The 39-year-old woman looked like she’d been in the gym.
Her hair was tied in a bun and she wore sneakers and workout clothes.
“I’m Dominique,” she said in the reception area. “I’m an alcoholic.”
It wasn’t an Alcoholics Anonymous meeting she was addressing, but a group of Manatee County citizens at the end of an hour-long tour at Manatee Glens Hospital and Addiction Center, 2020 26th Ave. E.
“That girl was telling the truth,” said Eddie Senior, a future volunteer at the private behavioral health hospital and outpatient facility.
“She just seemed so normal,” said Faye Butler, a real estate broker.
Which was one of the things Mary Ruiz, president and CEO, and Cheryl Libera, director of the addiction center and outpatient detox, tried to impress on Wednesday’s visitors.
“We see every day people experiencing life issues and problems, who are unable to cope with those problems,” Libera said.
“They turn to alcohol and drugs to try to cope those daily problems.
“Addiction does not differentiate from a highly successful professional to a housewife to a teenager.”
Or a health care professional like Dominique.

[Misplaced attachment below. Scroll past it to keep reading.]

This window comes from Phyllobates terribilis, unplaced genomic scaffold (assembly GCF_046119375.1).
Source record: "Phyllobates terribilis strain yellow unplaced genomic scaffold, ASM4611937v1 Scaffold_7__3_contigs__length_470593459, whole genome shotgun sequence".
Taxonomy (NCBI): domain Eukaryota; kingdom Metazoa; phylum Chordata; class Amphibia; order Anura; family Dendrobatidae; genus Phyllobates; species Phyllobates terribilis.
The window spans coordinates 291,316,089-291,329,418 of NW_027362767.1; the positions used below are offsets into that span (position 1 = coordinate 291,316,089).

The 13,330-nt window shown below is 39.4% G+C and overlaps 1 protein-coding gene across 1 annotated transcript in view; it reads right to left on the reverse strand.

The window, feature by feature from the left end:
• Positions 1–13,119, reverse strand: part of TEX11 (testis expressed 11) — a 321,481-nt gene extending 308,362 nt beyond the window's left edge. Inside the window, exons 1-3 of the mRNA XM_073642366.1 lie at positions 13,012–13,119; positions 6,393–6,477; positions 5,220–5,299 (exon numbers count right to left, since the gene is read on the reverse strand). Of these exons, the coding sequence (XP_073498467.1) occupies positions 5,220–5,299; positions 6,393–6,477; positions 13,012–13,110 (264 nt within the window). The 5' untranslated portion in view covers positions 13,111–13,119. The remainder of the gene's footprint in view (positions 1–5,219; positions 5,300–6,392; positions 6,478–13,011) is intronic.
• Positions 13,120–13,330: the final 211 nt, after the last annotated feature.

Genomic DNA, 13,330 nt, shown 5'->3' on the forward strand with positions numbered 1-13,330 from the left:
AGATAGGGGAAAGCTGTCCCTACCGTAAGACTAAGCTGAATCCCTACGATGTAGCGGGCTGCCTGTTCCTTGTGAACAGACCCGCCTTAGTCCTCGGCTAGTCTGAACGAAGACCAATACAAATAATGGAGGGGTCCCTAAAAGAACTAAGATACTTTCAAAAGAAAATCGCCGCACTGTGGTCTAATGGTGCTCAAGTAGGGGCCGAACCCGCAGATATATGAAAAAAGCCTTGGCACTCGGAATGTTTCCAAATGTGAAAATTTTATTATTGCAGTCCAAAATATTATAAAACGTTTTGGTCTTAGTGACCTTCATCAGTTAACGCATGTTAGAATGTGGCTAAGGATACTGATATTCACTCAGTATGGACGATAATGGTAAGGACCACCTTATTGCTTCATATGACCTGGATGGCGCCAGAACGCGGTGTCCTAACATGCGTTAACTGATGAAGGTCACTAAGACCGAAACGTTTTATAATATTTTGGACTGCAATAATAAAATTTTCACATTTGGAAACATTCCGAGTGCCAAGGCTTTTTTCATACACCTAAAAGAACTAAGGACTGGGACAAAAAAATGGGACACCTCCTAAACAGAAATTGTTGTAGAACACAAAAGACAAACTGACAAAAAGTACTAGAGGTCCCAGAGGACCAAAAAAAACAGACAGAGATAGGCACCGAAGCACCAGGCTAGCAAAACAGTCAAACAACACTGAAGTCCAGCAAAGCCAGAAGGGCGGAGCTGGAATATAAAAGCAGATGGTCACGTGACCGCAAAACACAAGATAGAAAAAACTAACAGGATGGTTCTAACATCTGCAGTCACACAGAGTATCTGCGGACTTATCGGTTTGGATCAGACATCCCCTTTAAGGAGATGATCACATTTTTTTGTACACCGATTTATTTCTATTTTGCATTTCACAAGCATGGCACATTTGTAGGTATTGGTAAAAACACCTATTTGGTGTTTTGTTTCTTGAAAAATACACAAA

This was her second extended stay at Manatee Glens.
The last one was 35 days; this one will be at least that long.
“I was here 11 months ago for alcoholism and, it being the first time I went through this, I just thought I needed to not pick up another drink and that would solve my problem,” Dominique said.
“I didn’t use the tools given me and eventually I picked up drinking again. So this time I’m really listening to suggestions they’ve made for me.”
Ruiz said if a client adheres to the entire program, then there is a 79-percent success rate.
“Our frustration is when clients leave us before we know they’re ready to make it on their own,” she said.
“Dominique, or anyone like Dominique, needs to stay in treatment until they’re ready to live in society on their own,” Libera said. “We recommend staying in treatment six months to a year, while gaining the tools necessary to living a life of recovery.”
It includes counseling and support groups in addition to AA or Narcotics Anonymous.
“There’s no going back to being a normal drinker,” Dominique said. “When you’re an alcoholic, you’re an alcoholic.”
Her words resonated with Eddie Senior.
His late father was a recovering alcoholic.
“Alcoholism, in my experience, is very destructive,” he said. “I remember my father and the trauma and bitterness and hiding from neighbors and trying to not let it get out. It affects everyone in the home.
“I’m glad they let her speak.”
So was Faye Butler.
“It lets me know the program is working,” she said.
“What I like about this place is not only are they taking care of them inside this facility, but how it gets them ready for the outside world, to face the things they’re going to meet that put them in here in the first place.”
Vin Mannix, local columnist, can be reached at 745-7055.
Manatee Glens administration: 782-4299
Outpatient admissions: 782-4150
Inpatient admissions: 782-4617